2) A poly(A) polymerase adds a long run of AMPs onto the 3' end of the pre-mRNA
  22. THREE Modifications to Pre-mRNAs
    • 1) Addition of 5' cap (7MG)
    • - shortly after initiation
    • - stability
    • 2) Addition of 3' poly-A tail
    • - after termination
    • - stability
    • 3) Removal of intervening sequences
    • - RNA splicing
    • - after termination
  23. Key concept
    -Most eukaryotic genes containing BLOCKS of coding sequence (exons) and non-coding sequence (introns)

    -Both are present in the initial RNA transcript, but the introns are removed before export

    RNA splicing
  24. How were INTRONS discovered?
    Proof that introns exist came from DNA:RNA hybridization experiments
  25. HOW is RNA splicing accomplished?
    • - Must be PRECISE, to maintain the sequence of the polypeptide
    • - requires consensus sequences:
    • - at exon/intron JUNCTIONS
    • - WITHIN the intron
  26. Intron Consensus Sequence
    • - Short consensus sequences at each splice junctions
    • - A poorly conserved sequence WITHIN THE INTRON upstream (18-40 nts) of the 3' splice site
  27. Key Concept
    RNA splicing occurs through a 'lariat' intermediate
  28. The Splicesosome
    • - includes FIVE small nuclear ribonucleoprotein particles (snRNPs)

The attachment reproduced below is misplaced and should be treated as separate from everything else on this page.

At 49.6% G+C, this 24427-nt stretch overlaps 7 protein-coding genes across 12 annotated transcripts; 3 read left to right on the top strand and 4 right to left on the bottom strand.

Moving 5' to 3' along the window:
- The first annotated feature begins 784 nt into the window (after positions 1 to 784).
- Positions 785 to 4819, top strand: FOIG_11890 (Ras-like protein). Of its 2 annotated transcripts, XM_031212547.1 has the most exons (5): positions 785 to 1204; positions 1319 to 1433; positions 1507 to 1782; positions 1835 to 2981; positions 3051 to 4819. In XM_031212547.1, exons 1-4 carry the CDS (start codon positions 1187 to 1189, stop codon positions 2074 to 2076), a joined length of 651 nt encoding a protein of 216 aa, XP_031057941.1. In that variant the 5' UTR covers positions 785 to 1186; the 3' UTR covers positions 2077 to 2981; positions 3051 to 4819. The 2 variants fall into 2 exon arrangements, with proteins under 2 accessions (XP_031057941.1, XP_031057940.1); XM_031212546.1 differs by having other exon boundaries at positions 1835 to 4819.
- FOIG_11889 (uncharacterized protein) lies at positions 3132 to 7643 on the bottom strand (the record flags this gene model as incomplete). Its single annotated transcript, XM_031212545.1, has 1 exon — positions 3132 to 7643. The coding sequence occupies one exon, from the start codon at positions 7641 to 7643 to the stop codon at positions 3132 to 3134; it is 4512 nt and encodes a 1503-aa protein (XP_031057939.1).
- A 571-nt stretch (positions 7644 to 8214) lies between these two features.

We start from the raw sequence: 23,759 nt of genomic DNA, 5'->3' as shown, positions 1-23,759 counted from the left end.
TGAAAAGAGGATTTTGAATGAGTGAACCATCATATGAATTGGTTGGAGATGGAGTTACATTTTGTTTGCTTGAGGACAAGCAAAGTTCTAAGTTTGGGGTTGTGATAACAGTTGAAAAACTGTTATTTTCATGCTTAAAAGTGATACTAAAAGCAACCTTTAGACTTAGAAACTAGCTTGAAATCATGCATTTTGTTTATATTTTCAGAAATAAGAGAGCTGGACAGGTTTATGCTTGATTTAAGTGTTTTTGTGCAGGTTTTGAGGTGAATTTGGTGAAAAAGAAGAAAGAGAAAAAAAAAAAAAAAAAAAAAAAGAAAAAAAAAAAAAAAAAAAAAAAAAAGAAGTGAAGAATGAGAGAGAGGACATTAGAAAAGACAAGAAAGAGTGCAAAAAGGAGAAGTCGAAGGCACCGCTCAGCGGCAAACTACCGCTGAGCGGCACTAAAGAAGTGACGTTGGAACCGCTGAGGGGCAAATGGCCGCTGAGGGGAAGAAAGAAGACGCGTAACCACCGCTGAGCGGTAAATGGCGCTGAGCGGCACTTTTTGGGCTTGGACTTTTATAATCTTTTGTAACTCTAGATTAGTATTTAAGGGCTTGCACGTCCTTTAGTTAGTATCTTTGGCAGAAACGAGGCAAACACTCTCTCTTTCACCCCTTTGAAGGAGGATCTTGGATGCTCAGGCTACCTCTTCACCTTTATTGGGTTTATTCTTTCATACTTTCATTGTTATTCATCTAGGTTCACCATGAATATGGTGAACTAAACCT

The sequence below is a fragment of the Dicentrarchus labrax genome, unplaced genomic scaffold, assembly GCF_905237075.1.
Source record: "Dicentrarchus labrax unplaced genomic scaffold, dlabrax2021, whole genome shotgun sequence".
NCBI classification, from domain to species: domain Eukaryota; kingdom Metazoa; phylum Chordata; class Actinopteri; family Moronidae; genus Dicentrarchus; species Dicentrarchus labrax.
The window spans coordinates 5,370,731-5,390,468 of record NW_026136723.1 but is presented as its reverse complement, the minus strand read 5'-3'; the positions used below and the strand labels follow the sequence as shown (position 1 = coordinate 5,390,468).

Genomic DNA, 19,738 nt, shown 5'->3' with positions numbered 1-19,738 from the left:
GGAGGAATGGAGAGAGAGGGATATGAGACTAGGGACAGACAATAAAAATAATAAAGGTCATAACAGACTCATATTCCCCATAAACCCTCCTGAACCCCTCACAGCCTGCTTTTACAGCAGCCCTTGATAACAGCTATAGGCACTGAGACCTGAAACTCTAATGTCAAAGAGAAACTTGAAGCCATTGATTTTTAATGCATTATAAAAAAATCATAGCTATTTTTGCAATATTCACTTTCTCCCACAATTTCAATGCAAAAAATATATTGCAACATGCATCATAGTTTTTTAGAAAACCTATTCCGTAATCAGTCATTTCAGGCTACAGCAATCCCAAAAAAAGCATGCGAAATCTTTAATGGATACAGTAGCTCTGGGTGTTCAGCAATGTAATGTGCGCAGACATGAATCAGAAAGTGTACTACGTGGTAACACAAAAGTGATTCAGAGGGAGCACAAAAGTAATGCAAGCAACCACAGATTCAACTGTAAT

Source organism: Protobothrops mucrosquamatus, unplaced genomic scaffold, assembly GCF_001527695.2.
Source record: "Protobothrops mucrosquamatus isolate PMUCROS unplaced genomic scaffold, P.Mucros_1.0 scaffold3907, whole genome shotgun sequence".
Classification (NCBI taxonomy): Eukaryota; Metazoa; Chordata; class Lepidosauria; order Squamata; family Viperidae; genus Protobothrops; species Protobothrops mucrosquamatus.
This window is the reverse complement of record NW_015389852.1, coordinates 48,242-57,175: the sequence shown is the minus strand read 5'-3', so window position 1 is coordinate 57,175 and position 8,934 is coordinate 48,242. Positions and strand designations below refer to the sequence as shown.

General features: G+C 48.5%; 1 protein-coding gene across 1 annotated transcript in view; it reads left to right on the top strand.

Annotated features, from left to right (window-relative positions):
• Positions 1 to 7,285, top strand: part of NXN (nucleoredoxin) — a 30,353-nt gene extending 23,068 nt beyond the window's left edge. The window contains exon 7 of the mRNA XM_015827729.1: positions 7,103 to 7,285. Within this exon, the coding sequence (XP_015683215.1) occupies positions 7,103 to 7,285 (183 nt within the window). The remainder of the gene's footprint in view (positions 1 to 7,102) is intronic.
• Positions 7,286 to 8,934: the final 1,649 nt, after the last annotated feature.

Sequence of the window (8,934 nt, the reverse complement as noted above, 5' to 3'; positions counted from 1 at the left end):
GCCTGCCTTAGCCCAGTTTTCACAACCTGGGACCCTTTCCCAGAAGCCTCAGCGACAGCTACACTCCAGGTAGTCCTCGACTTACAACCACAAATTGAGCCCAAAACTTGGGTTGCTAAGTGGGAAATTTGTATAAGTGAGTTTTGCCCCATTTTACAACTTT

• - they contain FIVE snRNAs (approx. 1-200 nts): U1, U2, U4, U5, U6
    • - snRNAs recognize mRNA splice sites by complementary base pairing!
    • - snRNAs also have catalytic activity
  29. Mechanisms of Splicing
    • 1) the 5' splice site is cut
    • - exon 1 is held in place by the spliceosome
    • - 5' end of intron attaches to branch point

    • 2) The 3' splice site is cut
    • - Exon 1 is joined to Exon 2 by a phosphodiester bond
    • - the lariat is released
  30. Key Concept
    Some genes are spliced in DIFFERENT ways, producing DIFFERENT mRNAs!

    Alternative Splicing

  31. Key Concept
    Alternate 3' cleavage can produce DIFFERENT RNAs from ONE gene.
  32. Non - mRNA May Be Spliced By Other Mechanisms
    - Some RNA molecules can self-splice (autocatacytic activity)

    • - Exs:
    • *Some ribosomal RNAs
    • * Some chloroplast and mitcochondrial RNAs
  33. Transfer RNA (tRNA)
    • - short chains (70-90 nucleotides long)
    • - have special secondary structure
    • - 'link' the mRNA to the polypeptide (crick's hypothesis)
    • - all tRNAs (proks/euks) are processed
    • - have more modified bases than any other class of RNA
    • - tRNA genes may be present in numerous copies
  34. Key Concept
    • Some RNA sequences are CHANGED after transcription!
    • - some bases are changed
    • - Some bases are CHANGED
    • - Some bases are ADDED or DELETED
    • - CONTRADICTS central dogma
    • RNA editing
  35. tRNAs are also Spliced
    • - by distinct splicing enzymes
    • - an intron in a pre- tRNA is CUT OUT, then the ends are LIGATED
    • - uses TWO enzymes
  36. So...
    All tRNAs are EXTENSIVELY PROCESSED to form the final functional molecules!
  37. Where do rRNAs come from?
    Genes can be present in MULTIPLE COPIES

    in euks, made in the nucleolus

    • Several different ones:
    • - proks: 3 rRNAs
    • - Euks: 4 rRNAs

    Also undergo PROCESSING

    Involves small nucleolar RNAs (snoRNAs)